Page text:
Over the more than one year that has passed since the pandemic started, everyone has been going through a myriad of difficulties, such as the death of loved ones, layoffs, bankruptcies, and poorly-functioning online school classes. While some have suffered more than others, the most marginalized of society have arguably suffered the most as they were already in dire situations at the start. For instance, after returning from a trip via KTX train and disembarking at Seoul Station, I couldn't help but notice the mass of homeless people milling around outside the station. Honestly, I was shocked and a little scared. Soon after, however, my initial feelings shifted toward empathy.
Many of them were not masked, some were sleeping on the ground under the moonlight, a few were openly consuming alcohol boisterously, and one unmasked woman was bleeding from her nose while physically fighting two police officers. Apparently, coronavirus infections at homeless shelters have caused them to close and forced the homeless onto the street. http://www.koreaherald.com/view.php?ud=20210126000977. The hi-tech metropolitan image of Seoul, the capital of the 9th largest economy in the world according to the 2020 GDP, was forever tarnished in my eyes. The scene that particular night made me realize both how dire and unknown the homeless problem is.
|[Screenshot of PLUR Seoul on the Meetup app. Photo credit: Hankyum Kim]|
After walking around some more, I came upon a center run by the city government called the “Hope Center,” adjacent to Seoul Station. There were some foreigners milling around out-front speaking English, and I became curious about what they were doing. As I just stood there staring at them, one woman asked me in English if today was my first time. I told her I didn't know what she was referring to, and she told me that she was a part of a volunteering program that feeds the homeless around Seoul Station every Sunday night. If I was interested, I could RSVP on the mobile app called “Meetup” for the volunteering program called “PLUR (Peace, Love, Unity, Respect) Seoul.” I thanked her for the information and promised to be there next week.
|[The Seoul Metropolitan Government Hope Center. Photo Credit: Hankyum Kim]|
After registering for the app and reserving space for two members, as I had convinced one of my friends to accompany me, I headed back to Seoul Station the following Sunday. The Meetup app explained that a 10,000 won donation was required for each volunteer to cover the cost of the food and that we were to meet in front of the center at 7:30pm. The interesting aspect of the program is that it is not a traditional soup line, but rather volunteers packed food boxes and then walked around downtown Seoul to pass them out to homeless people living in subway stations, alleys, parks, and under bridges.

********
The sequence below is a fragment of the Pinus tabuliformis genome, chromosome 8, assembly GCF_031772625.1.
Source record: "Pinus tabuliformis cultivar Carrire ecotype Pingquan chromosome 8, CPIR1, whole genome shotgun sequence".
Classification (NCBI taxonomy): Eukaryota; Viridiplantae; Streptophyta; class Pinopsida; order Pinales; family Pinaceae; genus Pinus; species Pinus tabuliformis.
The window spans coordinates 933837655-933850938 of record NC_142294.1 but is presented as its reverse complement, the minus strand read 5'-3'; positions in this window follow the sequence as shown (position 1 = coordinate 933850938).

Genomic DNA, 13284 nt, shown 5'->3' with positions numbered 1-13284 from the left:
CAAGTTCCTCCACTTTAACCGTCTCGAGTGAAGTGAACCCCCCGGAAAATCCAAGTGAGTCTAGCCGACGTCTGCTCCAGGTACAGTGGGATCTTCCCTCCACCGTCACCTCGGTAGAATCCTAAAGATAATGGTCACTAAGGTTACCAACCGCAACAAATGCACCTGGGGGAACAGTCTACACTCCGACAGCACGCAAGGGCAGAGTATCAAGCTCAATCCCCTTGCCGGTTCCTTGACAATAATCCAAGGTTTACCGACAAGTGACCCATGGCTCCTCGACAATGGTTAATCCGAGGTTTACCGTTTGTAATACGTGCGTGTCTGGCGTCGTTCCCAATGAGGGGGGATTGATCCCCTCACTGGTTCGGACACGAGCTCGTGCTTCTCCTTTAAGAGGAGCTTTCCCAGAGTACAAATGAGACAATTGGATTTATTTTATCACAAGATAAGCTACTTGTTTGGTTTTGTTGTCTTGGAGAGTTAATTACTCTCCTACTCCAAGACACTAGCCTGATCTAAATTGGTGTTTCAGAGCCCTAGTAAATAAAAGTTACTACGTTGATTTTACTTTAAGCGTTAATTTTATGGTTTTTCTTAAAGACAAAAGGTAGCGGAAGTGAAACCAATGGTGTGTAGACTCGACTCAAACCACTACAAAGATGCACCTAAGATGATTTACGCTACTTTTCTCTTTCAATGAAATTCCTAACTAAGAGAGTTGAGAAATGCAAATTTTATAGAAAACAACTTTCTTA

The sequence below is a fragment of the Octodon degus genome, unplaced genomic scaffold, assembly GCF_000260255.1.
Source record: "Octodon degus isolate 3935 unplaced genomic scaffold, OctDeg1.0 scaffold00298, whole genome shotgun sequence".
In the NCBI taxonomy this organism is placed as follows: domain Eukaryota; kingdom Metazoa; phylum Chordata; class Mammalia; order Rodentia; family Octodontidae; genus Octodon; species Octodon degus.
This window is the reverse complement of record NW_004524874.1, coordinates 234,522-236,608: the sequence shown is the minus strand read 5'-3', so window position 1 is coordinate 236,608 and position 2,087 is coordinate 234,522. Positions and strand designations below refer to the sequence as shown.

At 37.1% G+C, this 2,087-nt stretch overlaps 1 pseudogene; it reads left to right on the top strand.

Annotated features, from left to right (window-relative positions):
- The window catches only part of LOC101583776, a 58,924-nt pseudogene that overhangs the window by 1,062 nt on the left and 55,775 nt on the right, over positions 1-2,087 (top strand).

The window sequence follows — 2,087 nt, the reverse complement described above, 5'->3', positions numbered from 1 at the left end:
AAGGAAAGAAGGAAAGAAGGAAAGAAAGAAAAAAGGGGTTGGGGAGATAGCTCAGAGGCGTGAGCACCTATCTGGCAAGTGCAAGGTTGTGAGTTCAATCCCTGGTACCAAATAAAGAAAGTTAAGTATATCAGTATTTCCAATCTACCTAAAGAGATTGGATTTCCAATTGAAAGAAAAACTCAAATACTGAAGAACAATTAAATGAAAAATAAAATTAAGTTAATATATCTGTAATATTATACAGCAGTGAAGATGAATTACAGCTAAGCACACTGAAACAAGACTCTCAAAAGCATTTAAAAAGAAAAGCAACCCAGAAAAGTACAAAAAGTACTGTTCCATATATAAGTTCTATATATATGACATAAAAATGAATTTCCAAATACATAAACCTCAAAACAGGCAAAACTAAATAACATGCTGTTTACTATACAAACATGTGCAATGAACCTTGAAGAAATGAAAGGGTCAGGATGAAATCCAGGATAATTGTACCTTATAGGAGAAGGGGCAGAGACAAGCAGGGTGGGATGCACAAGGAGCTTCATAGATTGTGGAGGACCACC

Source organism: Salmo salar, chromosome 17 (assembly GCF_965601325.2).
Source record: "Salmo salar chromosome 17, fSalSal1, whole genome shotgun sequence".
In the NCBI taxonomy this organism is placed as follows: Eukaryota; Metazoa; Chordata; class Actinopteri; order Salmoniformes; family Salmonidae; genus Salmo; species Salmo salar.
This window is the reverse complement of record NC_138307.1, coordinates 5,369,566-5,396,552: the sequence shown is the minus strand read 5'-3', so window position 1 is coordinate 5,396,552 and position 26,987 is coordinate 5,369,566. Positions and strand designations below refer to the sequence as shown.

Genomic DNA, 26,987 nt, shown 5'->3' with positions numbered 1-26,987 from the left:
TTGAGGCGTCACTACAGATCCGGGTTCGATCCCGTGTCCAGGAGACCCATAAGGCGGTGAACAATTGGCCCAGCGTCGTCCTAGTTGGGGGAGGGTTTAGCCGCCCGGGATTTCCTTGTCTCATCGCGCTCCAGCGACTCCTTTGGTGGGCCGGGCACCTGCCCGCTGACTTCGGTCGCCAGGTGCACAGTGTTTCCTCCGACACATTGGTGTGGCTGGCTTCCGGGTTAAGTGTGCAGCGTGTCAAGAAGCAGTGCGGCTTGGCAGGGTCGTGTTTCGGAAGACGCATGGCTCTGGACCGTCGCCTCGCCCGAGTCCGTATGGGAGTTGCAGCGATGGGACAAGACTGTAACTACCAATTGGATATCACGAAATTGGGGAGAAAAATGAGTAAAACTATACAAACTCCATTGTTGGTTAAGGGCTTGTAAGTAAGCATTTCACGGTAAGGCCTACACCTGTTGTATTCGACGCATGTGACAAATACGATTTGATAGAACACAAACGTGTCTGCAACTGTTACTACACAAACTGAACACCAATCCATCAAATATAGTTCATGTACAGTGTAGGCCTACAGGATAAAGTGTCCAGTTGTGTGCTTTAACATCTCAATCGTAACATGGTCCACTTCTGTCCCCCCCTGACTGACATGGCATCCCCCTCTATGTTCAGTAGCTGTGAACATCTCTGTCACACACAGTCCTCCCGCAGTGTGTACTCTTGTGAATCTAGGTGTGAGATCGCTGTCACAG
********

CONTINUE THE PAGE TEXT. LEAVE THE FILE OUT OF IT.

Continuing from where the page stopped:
|[Preparing the food to be handed out. Photo credit: Nat Roesler]|
After packing the food boxes with bananas, hard-boiled eggs, cookies, candy, bread, and milk, we were given some instructions on how to interact with the recipients of the food. This included instructions to give just one food box per person as some might ask for more, not step on their cardboard homes, that leave alone anyone who refused the boxes, and not take any photos. We then headed off into the night in a group of 9 members.
|[Group photo with volunteer members in front of Namdaemun Gate. Photo credit: Nat Roesler]|
When we encountered our first group of homeless people in a subway station, I was apprehensive to approach them and let others go first so that I could observe. The recipients were very thankful for the food, which put me at ease. I then started to hand out the boxes myself and was pleasantly surprised at how appreciative each person was. I was able to see the people up close, and it really had me thinking a lot about the homeless problem. There were a mix of senior citizens and middle-aged men, but one particular person caught my eye. He looked like he was in his mid-20s, wore very clean clothing, and sat in his cardboard box reading a book. He didn't look like a typical homeless person and made me think that perhaps he had recently lost his job and became homeless. When I offered him a food box, he politely declined and went back to reading his book. If I hadn't seen him there and had just encountered him walking down the street, I would’ve probably just assumed that he was an office worker.
As we wrapped up the evening with a group photo in front of Namdaemun Gate, I felt refreshed by the exercise and thankful to the volunteer program for letting me participate. Homeless people occupy every city in the world, and although it is a problem that may never be solved, doing my small part that night gave me a close-up look into a social issue that needs more attention. I plan to attend the volunteering program at least once a month and I hope I can convince more of my friends to come with me. Seeing the smiles and gratitude on the faces of the recipients is a feeling that I want to experience again and share with others.
Seoul Scholars International
Hankyum Kim email@example.com